He had left before. Never for this long, but she still believed he was coming back. While she waited, she sat in the dry dust of rose petals and embroidered the sleeves of her dresses with pink and red butterflies. She decorated the pockets of her jeans with deep-sea fish, the cuffs of her shirts with leaves like ivy. While she sewed, she turned the radio up loud to distract herself from the wind that flooded her ears with the sound of water. It could have been hours or days that she sat this way; her hands busy, refusing to wait in stillness like the rest of her body.

After some time, even her art became impatient. The wings of the butterflies began to beat against each other, the deep-sea fish began to jump, and the leaves like ivy threatened to grow up her arms and around her neck and bind her to the spot if she refused to move. Then the phone rang, and she did not answer it. Instead, she let it ring while she pulled herself up from the dust, slipped into her high heels, painted her eyelids with glitter, and stepped out to meet the evening. The phone was still ringing when she shut the door behind her.

The music dropped heavy and loud in the dark room. Shadowy bodies channeled the rhythm and moved together like the flames of a fire. In corners, sisters in shiny lipstick stood against the walls and arched the smalls of their backs to meet the bodies of men who moved in close enough to smell them. At the bar, brothers leaned back on elbows, sipped drinks, and surveyed the scene with untelling eyes.

She did not stop at the bar on her way to the dance floor. She did not look to see who she might recognize or who might recognize her. She went straight for the speaker and stood before it with her eyes closed until the music filled her and sought release through her limbs.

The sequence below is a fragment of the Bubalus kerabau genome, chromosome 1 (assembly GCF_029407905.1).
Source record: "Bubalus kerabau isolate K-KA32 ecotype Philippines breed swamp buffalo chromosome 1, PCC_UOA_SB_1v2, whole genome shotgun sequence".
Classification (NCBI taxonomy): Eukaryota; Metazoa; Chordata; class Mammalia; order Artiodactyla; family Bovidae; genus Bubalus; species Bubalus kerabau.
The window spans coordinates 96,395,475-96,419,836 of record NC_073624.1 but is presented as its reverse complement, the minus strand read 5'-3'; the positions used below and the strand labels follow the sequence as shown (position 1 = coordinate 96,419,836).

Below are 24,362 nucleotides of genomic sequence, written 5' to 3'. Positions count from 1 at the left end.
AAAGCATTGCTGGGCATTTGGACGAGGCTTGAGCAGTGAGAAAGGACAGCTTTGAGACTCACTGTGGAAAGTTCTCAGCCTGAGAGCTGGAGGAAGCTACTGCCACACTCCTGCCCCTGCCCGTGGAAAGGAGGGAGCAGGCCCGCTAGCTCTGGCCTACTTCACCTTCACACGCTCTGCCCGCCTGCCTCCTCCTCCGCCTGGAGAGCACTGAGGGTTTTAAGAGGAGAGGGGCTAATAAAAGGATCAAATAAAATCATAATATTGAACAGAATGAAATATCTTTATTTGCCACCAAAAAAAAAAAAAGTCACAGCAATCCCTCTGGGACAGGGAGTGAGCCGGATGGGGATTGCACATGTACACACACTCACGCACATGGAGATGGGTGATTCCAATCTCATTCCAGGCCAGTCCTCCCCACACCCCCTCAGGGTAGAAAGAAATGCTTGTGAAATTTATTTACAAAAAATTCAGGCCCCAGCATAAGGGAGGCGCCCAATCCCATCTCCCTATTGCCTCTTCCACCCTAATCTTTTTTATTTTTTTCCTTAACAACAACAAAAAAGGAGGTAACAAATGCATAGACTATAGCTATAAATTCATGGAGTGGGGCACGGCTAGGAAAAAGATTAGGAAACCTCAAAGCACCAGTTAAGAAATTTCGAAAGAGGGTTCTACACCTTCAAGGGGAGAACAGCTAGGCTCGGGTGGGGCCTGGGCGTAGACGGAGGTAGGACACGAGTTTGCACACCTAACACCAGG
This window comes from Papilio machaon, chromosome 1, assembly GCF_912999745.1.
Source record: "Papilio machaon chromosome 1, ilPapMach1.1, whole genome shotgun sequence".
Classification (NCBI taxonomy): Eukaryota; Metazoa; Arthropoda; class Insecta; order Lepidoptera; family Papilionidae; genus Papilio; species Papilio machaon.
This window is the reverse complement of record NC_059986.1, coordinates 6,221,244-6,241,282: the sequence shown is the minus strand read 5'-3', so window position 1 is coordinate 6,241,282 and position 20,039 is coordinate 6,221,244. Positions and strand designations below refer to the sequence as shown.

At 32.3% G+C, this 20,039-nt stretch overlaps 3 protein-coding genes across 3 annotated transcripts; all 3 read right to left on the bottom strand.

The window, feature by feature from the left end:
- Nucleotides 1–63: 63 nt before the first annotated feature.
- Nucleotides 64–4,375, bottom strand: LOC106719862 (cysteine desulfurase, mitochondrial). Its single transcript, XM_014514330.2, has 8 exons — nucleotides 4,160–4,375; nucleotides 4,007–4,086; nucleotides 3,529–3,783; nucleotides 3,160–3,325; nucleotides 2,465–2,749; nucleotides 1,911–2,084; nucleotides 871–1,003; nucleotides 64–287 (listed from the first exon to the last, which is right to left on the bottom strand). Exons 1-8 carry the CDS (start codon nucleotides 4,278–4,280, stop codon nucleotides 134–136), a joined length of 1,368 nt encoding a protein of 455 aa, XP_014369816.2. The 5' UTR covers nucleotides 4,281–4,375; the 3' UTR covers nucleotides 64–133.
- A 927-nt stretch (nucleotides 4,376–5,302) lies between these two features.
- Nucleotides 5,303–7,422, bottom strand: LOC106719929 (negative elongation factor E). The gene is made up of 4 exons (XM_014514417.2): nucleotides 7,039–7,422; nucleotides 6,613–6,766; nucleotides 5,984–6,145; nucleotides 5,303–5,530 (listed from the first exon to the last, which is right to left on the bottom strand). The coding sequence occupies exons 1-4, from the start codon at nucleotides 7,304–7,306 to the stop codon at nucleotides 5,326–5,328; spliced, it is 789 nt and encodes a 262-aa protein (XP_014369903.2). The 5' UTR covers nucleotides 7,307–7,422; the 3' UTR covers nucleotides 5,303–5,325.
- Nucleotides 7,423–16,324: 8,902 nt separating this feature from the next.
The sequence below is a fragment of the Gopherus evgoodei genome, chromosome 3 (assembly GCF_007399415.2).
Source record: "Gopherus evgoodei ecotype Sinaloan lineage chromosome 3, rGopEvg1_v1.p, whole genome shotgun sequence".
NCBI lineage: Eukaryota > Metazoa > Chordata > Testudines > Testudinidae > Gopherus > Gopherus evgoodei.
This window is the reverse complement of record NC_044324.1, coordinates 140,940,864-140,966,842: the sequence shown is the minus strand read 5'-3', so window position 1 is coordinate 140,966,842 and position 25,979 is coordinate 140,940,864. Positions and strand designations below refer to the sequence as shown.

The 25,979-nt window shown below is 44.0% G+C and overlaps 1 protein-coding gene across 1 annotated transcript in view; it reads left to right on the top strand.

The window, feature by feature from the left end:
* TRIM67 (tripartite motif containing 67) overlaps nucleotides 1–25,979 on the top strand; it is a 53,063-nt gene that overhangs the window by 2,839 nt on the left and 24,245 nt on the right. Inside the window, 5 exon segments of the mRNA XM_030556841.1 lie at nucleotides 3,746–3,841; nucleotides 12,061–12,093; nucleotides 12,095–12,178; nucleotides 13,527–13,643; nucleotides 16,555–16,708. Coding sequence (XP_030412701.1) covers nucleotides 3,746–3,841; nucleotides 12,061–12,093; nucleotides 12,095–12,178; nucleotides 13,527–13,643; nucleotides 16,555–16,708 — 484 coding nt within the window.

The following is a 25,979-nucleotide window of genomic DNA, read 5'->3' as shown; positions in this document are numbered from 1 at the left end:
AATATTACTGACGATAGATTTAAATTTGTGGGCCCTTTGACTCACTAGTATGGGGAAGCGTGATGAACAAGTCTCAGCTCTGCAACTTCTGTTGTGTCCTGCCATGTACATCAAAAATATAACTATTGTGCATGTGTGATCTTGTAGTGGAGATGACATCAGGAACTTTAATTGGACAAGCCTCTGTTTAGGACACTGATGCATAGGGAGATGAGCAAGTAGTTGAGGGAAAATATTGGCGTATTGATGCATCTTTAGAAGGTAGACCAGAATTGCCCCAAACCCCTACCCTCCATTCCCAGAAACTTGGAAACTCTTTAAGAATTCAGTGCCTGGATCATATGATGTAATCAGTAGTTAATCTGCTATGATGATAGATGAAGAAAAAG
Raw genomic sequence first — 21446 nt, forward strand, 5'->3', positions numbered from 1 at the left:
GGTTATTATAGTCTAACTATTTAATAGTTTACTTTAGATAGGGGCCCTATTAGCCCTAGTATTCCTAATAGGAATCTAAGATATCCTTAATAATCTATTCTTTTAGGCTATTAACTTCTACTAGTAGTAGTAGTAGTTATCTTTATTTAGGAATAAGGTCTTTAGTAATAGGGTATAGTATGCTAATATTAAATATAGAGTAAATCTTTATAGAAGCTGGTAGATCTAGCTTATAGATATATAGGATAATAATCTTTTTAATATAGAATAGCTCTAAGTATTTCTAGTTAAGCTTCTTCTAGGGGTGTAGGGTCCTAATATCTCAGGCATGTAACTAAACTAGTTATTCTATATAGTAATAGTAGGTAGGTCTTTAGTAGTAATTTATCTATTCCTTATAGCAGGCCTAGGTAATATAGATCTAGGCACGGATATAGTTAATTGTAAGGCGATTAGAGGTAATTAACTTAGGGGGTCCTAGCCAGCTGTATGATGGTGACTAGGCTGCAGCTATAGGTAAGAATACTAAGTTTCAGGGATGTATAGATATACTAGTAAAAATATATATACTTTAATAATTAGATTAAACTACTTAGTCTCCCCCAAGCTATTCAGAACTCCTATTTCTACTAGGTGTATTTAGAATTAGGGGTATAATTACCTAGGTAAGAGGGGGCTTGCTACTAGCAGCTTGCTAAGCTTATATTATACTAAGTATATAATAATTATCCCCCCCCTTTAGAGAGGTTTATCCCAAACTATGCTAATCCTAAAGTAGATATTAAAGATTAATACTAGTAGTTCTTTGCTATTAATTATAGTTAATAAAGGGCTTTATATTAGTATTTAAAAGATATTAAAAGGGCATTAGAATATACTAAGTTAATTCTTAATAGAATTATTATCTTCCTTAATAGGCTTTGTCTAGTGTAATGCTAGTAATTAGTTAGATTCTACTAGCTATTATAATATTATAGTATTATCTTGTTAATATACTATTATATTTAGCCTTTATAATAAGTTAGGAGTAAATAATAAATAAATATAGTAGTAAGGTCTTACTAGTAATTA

Movement was all she wanted. She found it and was satisfied. Until she felt a pair of strong, soft hands on her hips. The heat of the hands guided her through the music and stirred the longing that sat weighty beneath her breastbone. She smiled sadly with her back to him and let him pull her close. When he did, she could smell him. He smelled of cool earth and something sweet and salty that she couldn’t place, but which reminded her of herself. It was some time before she turned around to look at him. In this darkness, with the swell of music around them, his crooked, too-cool smile made her want to forget everything she ever knew and start all over. Start fresh. It was a dangerous, thrilling thing to want, at this very moment, what she knew she could have.

“I promise to be nice,” she wanted to say. But she said nothing.

Instead she drifted back into the rhythm, to the heat of his hands on her hips, to the scent of him that she couldn’t quite place. For what could’ve been hours, or only minutes, they sweated in the safety of this shadowy crowd, in the driving pulse of the music. Then, while the lights were still low and the atmosphere was still heavy with seduction, she followed him to the bar and gave him her number. He kissed her on the cheek before she left. She didn’t expect him to follow her out and he didn’t. But she did mean it when she said he could call.

“Anytime,” she said. And she meant that too.